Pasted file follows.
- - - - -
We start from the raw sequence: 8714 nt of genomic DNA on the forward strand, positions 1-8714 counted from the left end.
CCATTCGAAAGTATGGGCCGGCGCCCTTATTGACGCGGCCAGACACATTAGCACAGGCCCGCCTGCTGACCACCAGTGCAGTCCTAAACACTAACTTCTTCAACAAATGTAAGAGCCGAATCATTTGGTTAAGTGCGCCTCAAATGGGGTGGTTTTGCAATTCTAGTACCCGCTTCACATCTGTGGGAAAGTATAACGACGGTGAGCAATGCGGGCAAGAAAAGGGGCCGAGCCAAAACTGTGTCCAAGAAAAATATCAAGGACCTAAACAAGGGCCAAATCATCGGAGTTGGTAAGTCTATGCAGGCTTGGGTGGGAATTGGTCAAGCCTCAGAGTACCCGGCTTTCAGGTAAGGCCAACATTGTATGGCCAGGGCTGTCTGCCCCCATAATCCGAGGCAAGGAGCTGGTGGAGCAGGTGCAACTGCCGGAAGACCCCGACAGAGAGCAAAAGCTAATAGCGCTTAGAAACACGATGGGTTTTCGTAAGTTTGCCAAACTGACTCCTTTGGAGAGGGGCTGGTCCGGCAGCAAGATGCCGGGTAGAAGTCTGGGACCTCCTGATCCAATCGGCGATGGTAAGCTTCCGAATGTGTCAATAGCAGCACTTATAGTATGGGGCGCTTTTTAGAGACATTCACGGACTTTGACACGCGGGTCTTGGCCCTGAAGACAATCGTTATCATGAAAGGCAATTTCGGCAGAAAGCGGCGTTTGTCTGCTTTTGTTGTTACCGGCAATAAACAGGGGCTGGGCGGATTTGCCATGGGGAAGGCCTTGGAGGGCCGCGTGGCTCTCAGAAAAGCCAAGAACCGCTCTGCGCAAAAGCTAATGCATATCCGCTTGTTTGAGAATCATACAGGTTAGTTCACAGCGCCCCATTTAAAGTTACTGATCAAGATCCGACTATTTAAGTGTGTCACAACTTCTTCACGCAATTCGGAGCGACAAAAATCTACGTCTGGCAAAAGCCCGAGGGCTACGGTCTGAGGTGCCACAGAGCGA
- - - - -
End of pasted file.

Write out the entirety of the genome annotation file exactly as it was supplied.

We start from the raw sequence: 8714 nt of genomic DNA on the forward strand, positions 1-8714 counted from the left end.
CCATTCGAAAGTATGGGCCGGCGCCCTTATTGACGCGGCCAGACACATTAGCACAGGCCCGCCTGCTGACCACCAGTGCAGTCCTAAACACTAACTTCTTCAACAAATGTAAGAGCCGAATCATTTGGTTAAGTGCGCCTCAAATGGGGTGGTTTTGCAATTCTAGTACCCGCTTCACATCTGTGGGAAAGTATAACGACGGTGAGCAATGCGGGCAAGAAAAGGGGCCGAGCCAAAACTGTGTCCAAGAAAAATATCAAGGACCTAAACAAGGGCCAAATCATCGGAGTTGGTAAGTCTATGCAGGCTTGGGTGGGAATTGGTCAAGCCTCAGAGTACCCGGCTTTCAGGTAAGGCCAACATTGTATGGCCAGGGCTGTCTGCCCCCATAATCCGAGGCAAGGAGCTGGTGGAGCAGGTGCAACTGCCGGAAGACCCCGACAGAGAGCAAAAGCTAATAGCGCTTAGAAACACGATGGGTTTTCGTAAGTTTGCCAAACTGACTCCTTTGGAGAGGGGCTGGTCCGGCAGCAAGATGCCGGGTAGAAGTCTGGGACCTCCTGATCCAATCGGCGATGGTAAGCTTCCGAATGTGTCAATAGCAGCACTTATAGTATGGGGCGCTTTTTAGAGACATTCACGGACTTTGACACGCGGGTCTTGGCCCTGAAGACAATCGTTATCATGAAAGGCAATTTCGGCAGAAAGCGGCGTTTGTCTGCTTTTGTTGTTACCGGCAATAAACAGGGGCTGGGCGGATTTGCCATGGGGAAGGCCTTGGAGGGCCGCGTGGCTCTCAGAAAAGCCAAGAACCGCTCTGCGCAAAAGCTAATGCATATCCGCTTGTTTGAGAATCATACAGGTTAGTTCACAGCGCCCCATTTAAAGTTACTGATCAAGATCCGACTATTTAAGTGTGTCACAACTTCTTCACGCAATTCGGAGCGACAAAAATCTACGTCTGGCAAAAGCCCGAGGGCTACGGTCTGAGGTGCCACAGAGCGA